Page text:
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Ophthalmological and Neurologic Manifestations in Pre-clinical and Clinical Phases of Spinocerebellar Ataxia Type 7

  • Pietro B. Azevedo
  • Anastácia G. Rocha
  • Leda M. N. Keim
  • Daniel Lavinsky
  • Gabriel V. Furtado
  • Eduardo P. de Mattos
  • Fernando R. Vargas
  • Vanessa B. Leotti
  • Maria-Luiza Saraiva-Pereira
  • Laura B. JardimEmail author
  • on behalf of Rede Neurogenetica
Original Paper
  • 10 Downloads

Abstract

Spinocerebellar ataxia type 7 (SCA7) is a polyglutamine disease that progressively affects the cerebellum, brainstem, and retina. SCA7 is quite rare, and insights into biomarkers and pre-clinical phases are still missing. We aimed to describe neurologic and ophthalmological findings observed in symptomatic and pre-symptomatic SCA7 subjects. Several neurologic scales, visual acuity, visual fields obtained by computer perimetry, and macular thickness in optical coherence tomography (mOCT) were measured in symptomatic carriers and at risk relatives. Molecular analysis of the ATXN7 was done blindly in individuals at risk. Thirteen symptomatic carriers, 3 pre-symptomatic subjects, and 5 related controls were enrolled. Symptomatic carriers presented scores significantly different from those of controls in most neurologic and ophthalmological scores. Gradual changes from controls to pre-symptomatic and then to symptomatic carriers were seen in mean (SD) of visual fields − 1.34 (1.15), − 2.81 (1.66). and − 9.56 (7.26); mOCT − 1.11 (2.6), − 3.48 (3.54), and − 7.73 (2.56) Z scores; and “Spinocerebellar Ataxia Functional Index (SCAFI)” − 1.16 (0.28), 0.65 (0.56), and − 0.61 (0.44), respectively. Visual fields and SCAFI were significantly correlated with time to disease onset (pre-symptomatic)/disease duration (symptomatic carriers). Visual fields, mOCT, and SCAFI stood out as candidates for state biomarkers for SCA7 since pre-symptomatic stages of disease.

Keywords

Biomarkers Macular thickness Optical coherence tomography SCAFI Spinocerebellar ataxia type 7 Visual fields 

Notes

Acknowledgements

We are very grateful to the patients and families who agreed to participate in the present study.

Funding

This study was supported by Fundo de Incentivo à Pesquisa do Hospital de Clinicas de Porto Alegre HCPA-FIPE (GPPG 16-0093). EPM, GVF, MLSP, and LBJ were supported by CNPq.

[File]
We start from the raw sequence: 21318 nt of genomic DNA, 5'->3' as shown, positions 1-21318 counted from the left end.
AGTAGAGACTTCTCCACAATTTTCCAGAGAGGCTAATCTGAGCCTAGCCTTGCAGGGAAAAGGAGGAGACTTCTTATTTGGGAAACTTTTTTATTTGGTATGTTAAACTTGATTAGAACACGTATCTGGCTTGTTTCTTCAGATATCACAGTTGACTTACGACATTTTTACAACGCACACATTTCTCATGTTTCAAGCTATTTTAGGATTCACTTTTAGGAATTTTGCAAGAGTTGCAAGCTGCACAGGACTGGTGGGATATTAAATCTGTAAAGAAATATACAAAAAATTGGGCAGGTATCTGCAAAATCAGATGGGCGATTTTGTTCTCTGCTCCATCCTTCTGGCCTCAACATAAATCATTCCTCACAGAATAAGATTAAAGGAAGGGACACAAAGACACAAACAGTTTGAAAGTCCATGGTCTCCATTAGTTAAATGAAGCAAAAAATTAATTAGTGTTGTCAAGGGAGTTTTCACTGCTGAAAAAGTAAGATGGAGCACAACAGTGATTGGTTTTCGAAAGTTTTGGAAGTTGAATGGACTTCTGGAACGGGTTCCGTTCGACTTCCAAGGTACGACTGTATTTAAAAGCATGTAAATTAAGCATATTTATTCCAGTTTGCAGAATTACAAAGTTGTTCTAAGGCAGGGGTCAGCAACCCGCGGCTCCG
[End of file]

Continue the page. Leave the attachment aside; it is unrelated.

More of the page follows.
Compliance with Ethical Standards

Informed consent was obtained from each participant. This study was approved by the Ethics Committees (EC) from Hospital de Clínicas de Porto Alegre and from Hospital Gaffrée e Guinle (UNIRIO), being registered at Plataforma Brasil as CAAE 52703516.8.0000.5327.

Conflict of Interest

The authors declare that they have no conflict of interest. EPM, GVF, MLSP, and LBJ were supported by the National Council for Research and Development (CNPq), Brazil. MLSP received grant from Fundo de Incentivo à Pesquisa do Hospital de Clínicas de Porto Alegre, Brazil, for performing some of the laboratorial procedures. LBJ received grants from the National Council for Research and Development (CNPq), Fundo de Incentivo à Pesquisa do Hospital de Clínicas de Porto Alegre, and Fundo de Apoio à Pesquisa do Rio Grande do Sul, Brazil.

Supplementary material

12311_2019_1004_MOESM1_ESM.docx (18 kb)
Supplemental table 1. Clinical, molecular, neurological, and ophthalmological characteristics of the carrier of an ATXN7 allele of unknown significance, compared to symptomatic and pre-symptomatic carriers of expanded CAG repeats at ATXN7, and to controls. (DOCX 18 kb)
12311_2019_1004_MOESM2_ESM.docx (16 kb)
Supplemental table 2. Correlations between the a priori parameter of disease severity SARA and best corrected visual acuity (BCVA), and other neurologic and ophthalmological measurements of interest among all ATXN7 CAGexp carriers. (DOCX 16 kb)

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Copyright information

© Springer Science+Business Media, LLC, part of Springer Nature 2019

Authors and Affiliations

  • Pietro B. Azevedo
    • 1
    • 2
  • Anastácia G. Rocha
    • 3
  • Leda M. N. Keim
    • 4
  • Daniel Lavinsky
    • 2
    • 5
  • Gabriel V. Furtado
    • 6
    • 7
  • Eduardo P. de Mattos
    • 6
    • 7
  • Fernando R. Vargas
    • 4
    • 8
  • Vanessa B. Leotti
    • 9
  • Maria-Luiza Saraiva-Pereira
    • 6
    • 7
    • 10
    • 11
  • Laura B. Jardim
    • 1
    • 3
    • 6
    • 7
    • 11
    • 12
    • 13
    Email author return OK on get
  • on behalf of Rede Neurogenetica
  1. 1.Programa de Pós-Graduação em Ciências MédicasUniversidade Federal do Rio Grande do SulPorto AlegreBrazil
  2. 2.Serviço de OftalmologiaHospital de Clínicas de Porto AlegrePorto AlegreBrazil
  3. 3.Faculdade de MedicinaUniversidade Federal do Rio Grande do SulPorto AlegreBrazil
  4. 4.Hospital Gaffrée e GuinleUniversidade Federal do Estado do Rio de JaneiroRio de JaneiroBrazil
  5. 5.Departamento de Oftalmologia e OtorrinolaringologiaUniversidade Federal do Rio Grande do SulPorto AlegreBrazil
  6. 6.Programa de Pós-Graduação em Genética e Biologia MolecularUniversidade Federal do Rio Grande do SulPorto AlegreBrazil
  7. 7.Laboratório de Investigação GenéticaHospital de Clínicas de Porto AlegrePorto AlegreBrazil
  8. 8.Laboratório de Epidemiologia de Malformações Congênitas, Fundação Oswaldo CruzInstituto Oswaldo CruzRio de JaneiroBrazil
  9. 9.Departamento de EstatísticaUniversidade Federal do Rio Grande do SulPorto AlegreBrazil
  10. 10.Departamento de BioquímicaUniversidade Federal do Rio Grande do SulPorto AlegreBrazil
  11. 11.Serviço de Genética MédicaHospital de Clínicas de Porto AlegrePorto AlegreBrazil
  12. 12.Departamento de Medicina InternaUniversidade Federal do Rio Grande do SulPorto AlegreBrazil
  13. 13.Medical Genetics ServiceHospital de Clínicas de Porto AlegrePorto AlegreBrazil

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